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Regenerative agriculture — Net-Zero Carbon

Maui farm mission is to connect people to the land, co-founder says

(Image: FreightWaves)

On this episode of Net-Zero Carbon, Danny Gomez, managing director of financial and emerging markets at FreightWaves, chats with Jakke Aoga, co-founder of La Kahea Community Farm on Maui, Hawaii, and a program manager at FreightWaves, about regenerative agriculture. 

“Our mission is to connect the community and the people who come to Maui with the land and to highlight the importance of regenerative agriculture,” Aoga said.



Regenerative agriculture includes holistic farming practices that rebuild soil health and restore soil biodiversity.

Aoga said there are plenty of ways to support regenerative agriculture even if you don’t have a farm. The La Kahea Community Farm educates locals, as well as some of the many tourists who visit Maui, about the farm’s sustainable techniques.

Gomez mentioned that he watched the Netflix documentary Kiss the Ground and it taught him more about the connection between soil, farming practices, ecosystems and people.

Plants take in carbon dioxide and sunlight and convert that energy into soil microbes, which increase the nutrient density of the soil and the food grown in that soil, Aoga said. Now that people understand the relationship better, “we can leverage that to reduce CO2 emissions, which is a really exciting thing, all while growing nutrient dense food,” he said.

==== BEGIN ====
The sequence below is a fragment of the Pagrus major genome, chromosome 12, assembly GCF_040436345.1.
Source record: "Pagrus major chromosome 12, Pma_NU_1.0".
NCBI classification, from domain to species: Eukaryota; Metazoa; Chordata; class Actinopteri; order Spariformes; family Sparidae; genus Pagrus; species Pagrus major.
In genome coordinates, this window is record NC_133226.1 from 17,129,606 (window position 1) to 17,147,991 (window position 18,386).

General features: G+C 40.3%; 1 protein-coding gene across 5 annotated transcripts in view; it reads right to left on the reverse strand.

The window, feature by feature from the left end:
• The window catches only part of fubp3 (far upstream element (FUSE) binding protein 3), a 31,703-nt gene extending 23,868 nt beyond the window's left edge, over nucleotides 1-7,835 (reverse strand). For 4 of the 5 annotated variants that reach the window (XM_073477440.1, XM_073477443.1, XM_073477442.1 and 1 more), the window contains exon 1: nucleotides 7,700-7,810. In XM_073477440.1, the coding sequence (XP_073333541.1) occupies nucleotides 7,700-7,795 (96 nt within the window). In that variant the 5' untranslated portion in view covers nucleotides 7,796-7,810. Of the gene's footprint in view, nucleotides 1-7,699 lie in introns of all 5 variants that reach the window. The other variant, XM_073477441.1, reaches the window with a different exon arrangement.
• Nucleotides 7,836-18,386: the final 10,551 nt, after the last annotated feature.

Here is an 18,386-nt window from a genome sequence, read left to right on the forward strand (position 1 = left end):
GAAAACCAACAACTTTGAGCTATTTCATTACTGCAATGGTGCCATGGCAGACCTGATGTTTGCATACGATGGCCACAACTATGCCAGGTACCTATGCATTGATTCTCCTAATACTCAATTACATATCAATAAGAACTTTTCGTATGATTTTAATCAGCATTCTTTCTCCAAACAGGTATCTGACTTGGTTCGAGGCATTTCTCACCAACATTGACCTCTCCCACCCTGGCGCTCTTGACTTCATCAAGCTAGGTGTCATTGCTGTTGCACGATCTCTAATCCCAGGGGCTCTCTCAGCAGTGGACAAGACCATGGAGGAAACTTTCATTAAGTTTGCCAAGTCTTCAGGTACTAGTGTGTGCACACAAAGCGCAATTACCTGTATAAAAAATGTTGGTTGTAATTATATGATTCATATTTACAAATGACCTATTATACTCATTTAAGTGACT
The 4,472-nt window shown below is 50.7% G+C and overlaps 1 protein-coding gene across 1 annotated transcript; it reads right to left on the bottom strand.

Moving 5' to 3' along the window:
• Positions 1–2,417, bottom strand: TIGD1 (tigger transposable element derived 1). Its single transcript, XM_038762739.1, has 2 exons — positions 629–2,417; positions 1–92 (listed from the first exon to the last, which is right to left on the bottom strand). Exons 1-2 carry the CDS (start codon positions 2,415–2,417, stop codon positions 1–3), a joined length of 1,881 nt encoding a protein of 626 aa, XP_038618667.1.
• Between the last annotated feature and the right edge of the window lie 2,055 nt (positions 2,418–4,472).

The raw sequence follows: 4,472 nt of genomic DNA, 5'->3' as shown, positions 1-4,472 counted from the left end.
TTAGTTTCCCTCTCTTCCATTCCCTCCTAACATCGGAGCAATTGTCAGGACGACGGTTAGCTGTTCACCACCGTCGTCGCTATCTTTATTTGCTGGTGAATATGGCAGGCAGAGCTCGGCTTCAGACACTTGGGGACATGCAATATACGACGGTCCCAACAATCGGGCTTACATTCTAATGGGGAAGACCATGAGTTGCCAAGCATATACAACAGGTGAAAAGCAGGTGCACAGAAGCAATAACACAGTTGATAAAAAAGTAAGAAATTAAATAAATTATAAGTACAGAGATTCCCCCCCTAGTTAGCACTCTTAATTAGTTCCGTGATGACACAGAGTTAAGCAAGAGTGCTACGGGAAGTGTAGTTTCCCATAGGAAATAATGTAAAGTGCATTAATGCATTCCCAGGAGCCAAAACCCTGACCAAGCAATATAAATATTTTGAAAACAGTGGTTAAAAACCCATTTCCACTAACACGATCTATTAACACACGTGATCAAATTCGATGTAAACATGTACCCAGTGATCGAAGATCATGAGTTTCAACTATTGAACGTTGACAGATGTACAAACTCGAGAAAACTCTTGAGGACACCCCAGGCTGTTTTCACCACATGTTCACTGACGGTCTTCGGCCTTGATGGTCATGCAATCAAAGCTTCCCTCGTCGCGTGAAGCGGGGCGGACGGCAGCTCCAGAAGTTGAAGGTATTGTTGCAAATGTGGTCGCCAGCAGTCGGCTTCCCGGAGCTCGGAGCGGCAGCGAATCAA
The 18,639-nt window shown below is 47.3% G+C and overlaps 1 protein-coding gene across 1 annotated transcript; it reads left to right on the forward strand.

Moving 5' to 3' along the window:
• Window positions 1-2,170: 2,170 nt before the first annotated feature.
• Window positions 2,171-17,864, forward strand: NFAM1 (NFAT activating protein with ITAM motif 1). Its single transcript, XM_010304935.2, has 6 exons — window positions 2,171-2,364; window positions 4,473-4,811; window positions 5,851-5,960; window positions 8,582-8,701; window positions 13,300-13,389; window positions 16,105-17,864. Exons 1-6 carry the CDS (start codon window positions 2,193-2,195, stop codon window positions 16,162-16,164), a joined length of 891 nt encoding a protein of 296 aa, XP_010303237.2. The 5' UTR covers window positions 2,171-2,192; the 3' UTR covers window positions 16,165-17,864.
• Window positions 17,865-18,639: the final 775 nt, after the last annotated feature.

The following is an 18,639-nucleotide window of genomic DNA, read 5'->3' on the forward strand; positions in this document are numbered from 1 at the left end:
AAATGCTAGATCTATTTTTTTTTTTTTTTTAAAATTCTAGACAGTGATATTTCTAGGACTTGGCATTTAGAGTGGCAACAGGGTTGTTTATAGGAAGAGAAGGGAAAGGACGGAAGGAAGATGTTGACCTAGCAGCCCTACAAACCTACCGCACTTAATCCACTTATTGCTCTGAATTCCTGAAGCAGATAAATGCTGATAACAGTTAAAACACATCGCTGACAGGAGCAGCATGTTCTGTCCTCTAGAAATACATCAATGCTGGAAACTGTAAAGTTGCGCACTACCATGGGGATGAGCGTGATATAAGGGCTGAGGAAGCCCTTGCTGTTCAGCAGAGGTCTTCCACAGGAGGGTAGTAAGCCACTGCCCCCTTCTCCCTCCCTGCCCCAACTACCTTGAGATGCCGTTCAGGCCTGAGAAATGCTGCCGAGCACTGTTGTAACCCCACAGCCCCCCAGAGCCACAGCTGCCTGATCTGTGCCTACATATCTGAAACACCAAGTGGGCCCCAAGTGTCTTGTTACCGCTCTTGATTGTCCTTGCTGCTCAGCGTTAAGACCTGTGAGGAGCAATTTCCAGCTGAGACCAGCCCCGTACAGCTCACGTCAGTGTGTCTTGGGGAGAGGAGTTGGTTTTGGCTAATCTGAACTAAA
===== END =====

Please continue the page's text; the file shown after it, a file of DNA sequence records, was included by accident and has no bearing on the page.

Regenerative agriculture focuses on:

  • No-till farming, in which farmers don’t break up the soil with plows before planting each season.
  • Avoiding spraying crops with herbicides and pesticides.
  • Using cover crops to prevent erosion.
  • Integrating animals when you can.

“It’s a huge undertaking. If you put yourself in multigenerational farmers’ shoes, to tell them to completely shift the way they’ve done their operations isn’t the easiest thing to do. With that said, they’re the ones on the ground seeing the drastic results of what’s happening to their soil by farming like this,” Aoga said.

Farmers are starting to notice their soils degrade and how extreme flooding and droughts impact their crops each year.

Gomez made the connection between farmers using regenerative agriculture techniques and transportation companies making operational changes to reduce emissions through alternative fuels. It’s “early innings” in these transitions, Gomez said. But every farmer or company that changes practices makes a difference and brings attention to environmental issues.

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Alyssa Sporrer

Alyssa is a staff writer at FreightWaves, covering sustainability news in the freight and supply chain industry, from low-carbon fuels to social sustainability, emissions & more. She graduated from Iowa State University with a double major in Marketing and Environmental Studies. She is passionate about all things environmental and enjoys outdoor activities such as skiing, ultimate frisbee, hiking, and soccer.